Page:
Bottled meat is one of my favorite ways to preserve game meat. You can also bottle non-game meats like beef, pork, chicken, and even fish. It takes a long time to make it (mostly processing time in the canner), but when you need to use it, it is already cooked and ready to throw in your casserole, soup, sandwich, etc. Bottled meat is shelf stable and has a shelf life of 5-7 years (totally based on my own experience, not out of a canning guide, so your mileage may vary).
Step 1: Cut your meat up in cubes about 1-1 1/2 inches across. If the pieces are too small they kind of disintegrate and turn to little meat particles in the bottle. Too large and I don’t know what would happen, but they wouldn’t be as easy to eat when they come out of the bottle. There is a lot of give here–the chunks don’t have to be cubes, they don’t have to be 1 1/2 inches, pretty much any piece you want will do fine.
Cut off as much fat and tendon as you desire. The pieces do NOT have to be cleared of all fat, tendon, hard outer meat, etc. All that will soften up in the processing. Get the big chunks of tendon/fat out, but don’t go crazy.
Step 2: Put about 1 1/2-2 inches of water in the bottom of your PRESSURE canner with the rack in and turn the burner on med/high to heat it up. You cannot use a water bath canner, meat needs to be pressure canned.
Also put some water on to boil in another pot. AND put your jar lids in a little pot of water and heat them up (no picture, but this is important–if you don’t heat your lids you’ll get a lot of bottles that lose liquid in the processing and subsequently won’t be able to store as long).
Step 3: Put the meat in clean pint jars. Fill them about to the neck. Half pints or quarts would probably work also, I’ve just never used them. You get about a pound of meat in a pint, so a pint o’ meat is about the right size for most things I use it for.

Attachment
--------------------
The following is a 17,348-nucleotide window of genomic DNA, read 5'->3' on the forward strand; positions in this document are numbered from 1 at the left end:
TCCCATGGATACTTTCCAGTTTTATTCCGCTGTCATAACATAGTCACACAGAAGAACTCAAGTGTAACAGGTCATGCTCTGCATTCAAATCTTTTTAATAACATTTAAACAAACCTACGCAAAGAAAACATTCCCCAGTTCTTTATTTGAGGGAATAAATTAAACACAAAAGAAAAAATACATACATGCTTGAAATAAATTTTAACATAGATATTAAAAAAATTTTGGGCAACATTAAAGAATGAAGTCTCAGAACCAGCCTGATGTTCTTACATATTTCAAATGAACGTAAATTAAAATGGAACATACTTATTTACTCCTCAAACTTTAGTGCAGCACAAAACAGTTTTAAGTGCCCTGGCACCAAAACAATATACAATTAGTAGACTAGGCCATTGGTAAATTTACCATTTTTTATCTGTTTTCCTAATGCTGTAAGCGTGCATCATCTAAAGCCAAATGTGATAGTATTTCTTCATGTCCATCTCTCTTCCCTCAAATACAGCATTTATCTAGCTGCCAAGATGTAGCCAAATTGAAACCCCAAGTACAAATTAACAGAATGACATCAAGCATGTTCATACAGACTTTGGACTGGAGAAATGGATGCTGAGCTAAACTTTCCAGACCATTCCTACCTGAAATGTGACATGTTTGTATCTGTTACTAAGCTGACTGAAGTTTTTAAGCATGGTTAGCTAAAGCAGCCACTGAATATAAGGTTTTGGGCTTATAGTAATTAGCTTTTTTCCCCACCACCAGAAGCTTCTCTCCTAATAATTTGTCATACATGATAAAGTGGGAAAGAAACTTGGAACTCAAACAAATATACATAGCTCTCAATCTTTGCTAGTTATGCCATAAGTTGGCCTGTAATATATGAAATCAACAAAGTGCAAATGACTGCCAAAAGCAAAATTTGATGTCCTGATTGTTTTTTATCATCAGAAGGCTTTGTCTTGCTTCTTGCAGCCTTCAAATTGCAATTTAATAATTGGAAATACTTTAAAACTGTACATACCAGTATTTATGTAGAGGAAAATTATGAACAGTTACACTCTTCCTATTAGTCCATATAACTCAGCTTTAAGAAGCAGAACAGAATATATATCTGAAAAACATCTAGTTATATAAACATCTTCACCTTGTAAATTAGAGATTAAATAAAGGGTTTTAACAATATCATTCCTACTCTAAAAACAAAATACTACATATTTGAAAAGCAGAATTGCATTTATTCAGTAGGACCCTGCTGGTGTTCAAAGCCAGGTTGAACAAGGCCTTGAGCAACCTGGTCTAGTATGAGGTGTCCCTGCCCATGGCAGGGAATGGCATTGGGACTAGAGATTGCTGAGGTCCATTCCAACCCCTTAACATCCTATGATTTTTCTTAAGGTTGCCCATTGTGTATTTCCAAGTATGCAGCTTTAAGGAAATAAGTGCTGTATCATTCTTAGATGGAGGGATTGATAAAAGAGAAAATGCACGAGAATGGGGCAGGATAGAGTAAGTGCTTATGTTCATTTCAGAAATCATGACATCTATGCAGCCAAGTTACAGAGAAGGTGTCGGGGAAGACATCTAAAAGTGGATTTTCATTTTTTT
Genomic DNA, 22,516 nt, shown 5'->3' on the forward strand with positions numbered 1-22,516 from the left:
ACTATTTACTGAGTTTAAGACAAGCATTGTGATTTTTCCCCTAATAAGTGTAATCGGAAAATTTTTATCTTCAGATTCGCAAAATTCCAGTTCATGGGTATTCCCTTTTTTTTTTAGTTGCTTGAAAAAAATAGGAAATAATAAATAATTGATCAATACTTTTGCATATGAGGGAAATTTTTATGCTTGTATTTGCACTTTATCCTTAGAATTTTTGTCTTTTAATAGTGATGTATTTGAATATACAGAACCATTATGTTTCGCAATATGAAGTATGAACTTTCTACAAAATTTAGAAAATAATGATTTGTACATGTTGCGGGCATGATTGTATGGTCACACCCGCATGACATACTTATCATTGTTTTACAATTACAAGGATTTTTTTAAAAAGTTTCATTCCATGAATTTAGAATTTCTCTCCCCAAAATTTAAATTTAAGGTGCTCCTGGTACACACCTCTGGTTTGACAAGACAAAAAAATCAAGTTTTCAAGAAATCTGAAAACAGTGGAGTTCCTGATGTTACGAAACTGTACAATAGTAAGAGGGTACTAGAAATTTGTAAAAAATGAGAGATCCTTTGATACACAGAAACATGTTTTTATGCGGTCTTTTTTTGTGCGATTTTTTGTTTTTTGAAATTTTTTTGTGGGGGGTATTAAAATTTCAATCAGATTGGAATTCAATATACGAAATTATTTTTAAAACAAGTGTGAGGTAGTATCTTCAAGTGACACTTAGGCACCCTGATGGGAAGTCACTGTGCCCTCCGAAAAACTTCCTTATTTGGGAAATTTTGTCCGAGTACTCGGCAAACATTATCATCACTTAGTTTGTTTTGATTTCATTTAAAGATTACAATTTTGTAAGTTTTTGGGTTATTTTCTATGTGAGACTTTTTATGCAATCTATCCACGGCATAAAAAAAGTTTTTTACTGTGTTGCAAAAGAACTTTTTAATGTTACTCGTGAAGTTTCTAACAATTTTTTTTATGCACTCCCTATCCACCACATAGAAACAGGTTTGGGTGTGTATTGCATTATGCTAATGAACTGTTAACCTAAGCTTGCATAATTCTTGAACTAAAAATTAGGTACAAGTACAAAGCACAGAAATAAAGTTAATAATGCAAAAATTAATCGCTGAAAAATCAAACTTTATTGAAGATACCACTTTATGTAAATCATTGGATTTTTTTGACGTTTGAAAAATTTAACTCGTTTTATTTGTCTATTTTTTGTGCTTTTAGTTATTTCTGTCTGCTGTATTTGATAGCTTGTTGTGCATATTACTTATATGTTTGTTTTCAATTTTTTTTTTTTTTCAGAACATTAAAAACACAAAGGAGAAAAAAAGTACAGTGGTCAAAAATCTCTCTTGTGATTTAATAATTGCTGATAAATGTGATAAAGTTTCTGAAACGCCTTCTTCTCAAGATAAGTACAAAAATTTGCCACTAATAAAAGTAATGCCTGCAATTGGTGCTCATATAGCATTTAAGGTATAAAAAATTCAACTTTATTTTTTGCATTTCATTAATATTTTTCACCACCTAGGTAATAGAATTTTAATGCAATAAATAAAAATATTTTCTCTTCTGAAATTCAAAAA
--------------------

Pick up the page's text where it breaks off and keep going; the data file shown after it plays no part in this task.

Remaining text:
Step 4: Put 1/2 teaspoon canning salt in each pint.
Step 5: Pour boiling water in the jars over the meat and salt and free the air bubbles with your bubble freer (or butter knife). Slide the knife down the edges of the jar in at least 4 locations and use it to push the meat a little–don’t skip this step, lots of air gets trapped in these jars. Repeat until the water is to the neck of the jar.
Step 6: Screw the lids and rings on the jars and put them in the canner. Put the lid on the canner and the rocker on the steam pipe and heat to pressure. Process for 55 minutes (yep, that’s about an hour) AT 12 lbs pressure. Now, AT pressure just means it needs to be at least 12 lbs pressure for at least 55 minutes. A little fluctuation in the pressure is okay, but if your rocker is going crazy you need to get it cooled down as quick as you can. Don’t plan on going anywhere during processing–you’ll need to be nearby to turn the heat up and/or down to regulate the pressure.